@Luis wow. Thanks for the info. I'll have a look.

@Luis oh, I forgot one detail: I can't read spanish. Nevermind. But I'm both a bit proud and a bit ashamed because I'm sure the real GoL researchers would laugh at the way I did things. I, myself, see many thing that aren't right in this solution.

It killed my browser. :) Too much RAM allocated.

This is incredible. Is it possible to determine a step rate which would guarantee a minute between digit changes?

@polynomial. No, not with the existing game of life programs: it depends on the computer speed and the step rate must be a power of two, which disallows accurate tuning. But you could make a specific game of life simulation program that guarantees it, however, since the number of generation steps between minute increment is constant.

@copy Cool! Thanks, it makes it a lot easier. May I ask you to put a link to this question from the pattern info dialog? Just for the credit, and in case the design evolves. Also, so that people can have the explanation on how it works, eventually. Thanks a lot, anyway.

How would you even start designing something like this?

@Rory You take your head, smash it on the wall a dozen times as hard as you can. You are then ready to start.

It seems this stuff has gone viral...

@dim I'd suggest you add it to the pattern file: `#O Your comment here`

I want to give all of my rep to this answer. Is it possible?

What does p30 technology mean?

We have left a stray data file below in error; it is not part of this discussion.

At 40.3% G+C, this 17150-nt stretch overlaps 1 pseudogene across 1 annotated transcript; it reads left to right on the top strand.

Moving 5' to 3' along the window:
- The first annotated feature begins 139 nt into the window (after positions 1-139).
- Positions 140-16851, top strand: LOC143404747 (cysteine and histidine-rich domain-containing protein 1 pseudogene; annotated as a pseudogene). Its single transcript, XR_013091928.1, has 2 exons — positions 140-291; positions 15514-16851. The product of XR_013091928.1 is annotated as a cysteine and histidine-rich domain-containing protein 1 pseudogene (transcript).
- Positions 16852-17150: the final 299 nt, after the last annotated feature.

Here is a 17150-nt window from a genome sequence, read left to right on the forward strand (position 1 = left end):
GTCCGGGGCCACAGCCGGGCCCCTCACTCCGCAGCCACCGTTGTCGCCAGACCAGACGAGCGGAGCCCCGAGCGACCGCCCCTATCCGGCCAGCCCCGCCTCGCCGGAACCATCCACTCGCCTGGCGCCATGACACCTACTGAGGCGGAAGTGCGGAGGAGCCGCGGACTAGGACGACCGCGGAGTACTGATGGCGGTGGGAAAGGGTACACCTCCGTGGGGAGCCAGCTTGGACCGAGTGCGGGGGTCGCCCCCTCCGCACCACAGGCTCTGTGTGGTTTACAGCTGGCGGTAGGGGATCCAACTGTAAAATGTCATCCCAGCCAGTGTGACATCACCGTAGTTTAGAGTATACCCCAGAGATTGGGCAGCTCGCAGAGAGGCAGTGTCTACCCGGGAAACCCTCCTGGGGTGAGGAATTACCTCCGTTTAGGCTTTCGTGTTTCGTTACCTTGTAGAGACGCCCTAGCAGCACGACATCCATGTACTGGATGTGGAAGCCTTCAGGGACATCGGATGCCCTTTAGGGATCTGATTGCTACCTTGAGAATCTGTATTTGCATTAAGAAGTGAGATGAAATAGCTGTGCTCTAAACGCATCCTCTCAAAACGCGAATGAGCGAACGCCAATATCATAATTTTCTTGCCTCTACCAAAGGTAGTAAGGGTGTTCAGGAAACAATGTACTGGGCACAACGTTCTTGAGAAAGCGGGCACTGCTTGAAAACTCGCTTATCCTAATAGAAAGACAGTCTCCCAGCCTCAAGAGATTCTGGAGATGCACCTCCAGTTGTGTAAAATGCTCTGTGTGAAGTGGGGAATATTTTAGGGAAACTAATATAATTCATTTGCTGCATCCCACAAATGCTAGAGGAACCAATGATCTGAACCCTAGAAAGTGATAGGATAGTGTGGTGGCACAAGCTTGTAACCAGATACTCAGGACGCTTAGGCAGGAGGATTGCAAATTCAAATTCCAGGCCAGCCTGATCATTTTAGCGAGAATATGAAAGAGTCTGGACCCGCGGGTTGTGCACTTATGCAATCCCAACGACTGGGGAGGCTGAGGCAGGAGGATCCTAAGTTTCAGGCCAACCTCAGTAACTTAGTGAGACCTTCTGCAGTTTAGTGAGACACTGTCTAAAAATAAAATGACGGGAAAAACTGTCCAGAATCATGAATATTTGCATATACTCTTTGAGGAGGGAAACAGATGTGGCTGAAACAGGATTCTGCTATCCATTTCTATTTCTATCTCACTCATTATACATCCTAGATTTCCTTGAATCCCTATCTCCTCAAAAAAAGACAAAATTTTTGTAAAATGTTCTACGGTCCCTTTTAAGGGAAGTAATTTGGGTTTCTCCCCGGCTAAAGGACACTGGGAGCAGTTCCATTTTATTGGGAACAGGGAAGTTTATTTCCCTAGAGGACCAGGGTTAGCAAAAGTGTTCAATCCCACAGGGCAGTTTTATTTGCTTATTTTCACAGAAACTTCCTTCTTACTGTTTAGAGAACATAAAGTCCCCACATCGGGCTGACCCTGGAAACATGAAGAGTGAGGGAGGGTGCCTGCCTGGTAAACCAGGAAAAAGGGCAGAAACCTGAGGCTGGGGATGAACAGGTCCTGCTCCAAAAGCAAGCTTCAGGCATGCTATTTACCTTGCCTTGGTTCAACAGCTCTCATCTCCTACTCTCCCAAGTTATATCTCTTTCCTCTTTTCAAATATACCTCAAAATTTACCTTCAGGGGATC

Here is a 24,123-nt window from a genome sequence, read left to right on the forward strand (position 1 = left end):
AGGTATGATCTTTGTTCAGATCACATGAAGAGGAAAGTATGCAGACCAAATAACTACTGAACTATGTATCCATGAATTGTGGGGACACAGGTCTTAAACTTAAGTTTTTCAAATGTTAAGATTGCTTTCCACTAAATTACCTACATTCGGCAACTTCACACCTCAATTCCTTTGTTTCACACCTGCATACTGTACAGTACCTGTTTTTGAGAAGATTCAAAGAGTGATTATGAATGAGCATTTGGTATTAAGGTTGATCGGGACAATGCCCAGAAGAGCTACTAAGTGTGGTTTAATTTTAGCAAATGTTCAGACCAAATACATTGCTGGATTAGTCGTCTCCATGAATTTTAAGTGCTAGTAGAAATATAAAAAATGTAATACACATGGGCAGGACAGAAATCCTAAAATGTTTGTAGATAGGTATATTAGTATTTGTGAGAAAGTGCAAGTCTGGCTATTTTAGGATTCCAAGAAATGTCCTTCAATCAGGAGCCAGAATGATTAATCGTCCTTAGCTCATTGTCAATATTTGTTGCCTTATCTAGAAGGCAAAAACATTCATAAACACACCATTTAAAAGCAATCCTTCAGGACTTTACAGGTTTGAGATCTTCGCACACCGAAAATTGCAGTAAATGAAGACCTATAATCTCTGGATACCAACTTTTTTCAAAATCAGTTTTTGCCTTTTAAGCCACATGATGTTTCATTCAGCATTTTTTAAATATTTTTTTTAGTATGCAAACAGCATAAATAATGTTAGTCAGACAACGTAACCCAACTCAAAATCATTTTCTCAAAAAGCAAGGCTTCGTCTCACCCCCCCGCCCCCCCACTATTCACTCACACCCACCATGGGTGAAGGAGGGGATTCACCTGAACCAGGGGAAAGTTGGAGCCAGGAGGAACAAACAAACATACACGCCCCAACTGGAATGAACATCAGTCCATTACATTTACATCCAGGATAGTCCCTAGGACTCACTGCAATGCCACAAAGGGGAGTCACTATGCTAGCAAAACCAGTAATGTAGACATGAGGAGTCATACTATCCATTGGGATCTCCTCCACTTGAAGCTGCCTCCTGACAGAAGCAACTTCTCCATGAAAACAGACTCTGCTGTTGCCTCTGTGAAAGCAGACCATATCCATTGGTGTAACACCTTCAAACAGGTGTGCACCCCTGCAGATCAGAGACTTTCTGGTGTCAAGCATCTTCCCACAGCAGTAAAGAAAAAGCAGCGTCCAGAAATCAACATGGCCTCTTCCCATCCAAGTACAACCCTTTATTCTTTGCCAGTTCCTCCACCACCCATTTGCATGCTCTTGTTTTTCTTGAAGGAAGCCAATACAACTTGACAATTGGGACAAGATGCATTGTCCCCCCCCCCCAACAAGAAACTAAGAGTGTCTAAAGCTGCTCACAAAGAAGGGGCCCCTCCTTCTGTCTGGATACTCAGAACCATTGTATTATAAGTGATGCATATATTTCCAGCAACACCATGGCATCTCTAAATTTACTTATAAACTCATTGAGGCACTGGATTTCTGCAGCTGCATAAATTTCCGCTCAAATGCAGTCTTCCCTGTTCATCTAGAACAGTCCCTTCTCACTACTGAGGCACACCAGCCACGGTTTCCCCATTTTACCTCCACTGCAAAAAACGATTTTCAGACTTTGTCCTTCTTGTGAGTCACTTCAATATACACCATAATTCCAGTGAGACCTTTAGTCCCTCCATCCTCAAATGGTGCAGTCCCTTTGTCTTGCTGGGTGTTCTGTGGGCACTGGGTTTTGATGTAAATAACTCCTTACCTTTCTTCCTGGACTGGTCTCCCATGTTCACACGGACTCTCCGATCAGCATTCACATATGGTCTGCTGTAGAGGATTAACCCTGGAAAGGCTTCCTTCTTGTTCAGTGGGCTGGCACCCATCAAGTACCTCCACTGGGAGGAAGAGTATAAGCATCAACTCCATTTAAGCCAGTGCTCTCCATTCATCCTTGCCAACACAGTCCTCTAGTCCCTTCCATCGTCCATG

I can't even.... so besides being an alien in a human planet, what else do you do in the afternoons? In all seriousness... wow....it would be great if you could do a write up on the design process for this.

@GurupadMamadapur you can set a bounty, but you need to wait for the current one to end. I don't think you should be so generous, though. I wouldn't know what to do with all that rep. Thanks anyway.

@jl6 it is the period at which the oscillators in these design run at. Basically, the number of generation steps between gliders in a stream. So, here it is 30. P30 is used in many designs, because people have found a lot of elementary building blocks for this. But there are other options, the other most frequently used being p46 (used by the OTCA metapixel design) and Herschel (stable - actually no oscillators at all).

Amazing! I managed to fumble-right-click to draw in some extra cells, and the pattern quickly disintegrated like it had cancer; the corrupt parts sending out gliders to corrupt others. So I was thinking: Are there resilient life machines that can clean this up, and have an “immune system”? I imagine it is required to be scaled up by 100 or 1000x from the clock for the complexity of it.

@bluss I'd be tempted to think (but I am far from being an expert on this - what I say here may be complete bullshit) that the stability would be more tied to the ruleset of the game (there are other kinds of cellular automata beyond the B3/S23 "standard life" rules originally defined by Conway) rather than the complexity of the design. There are certainly talented mathematicians working on these questions.

Is it for real or am I daydreaming? `a lot of patience` + `right time in the right position was head-scratching` = how exactly, what was the process?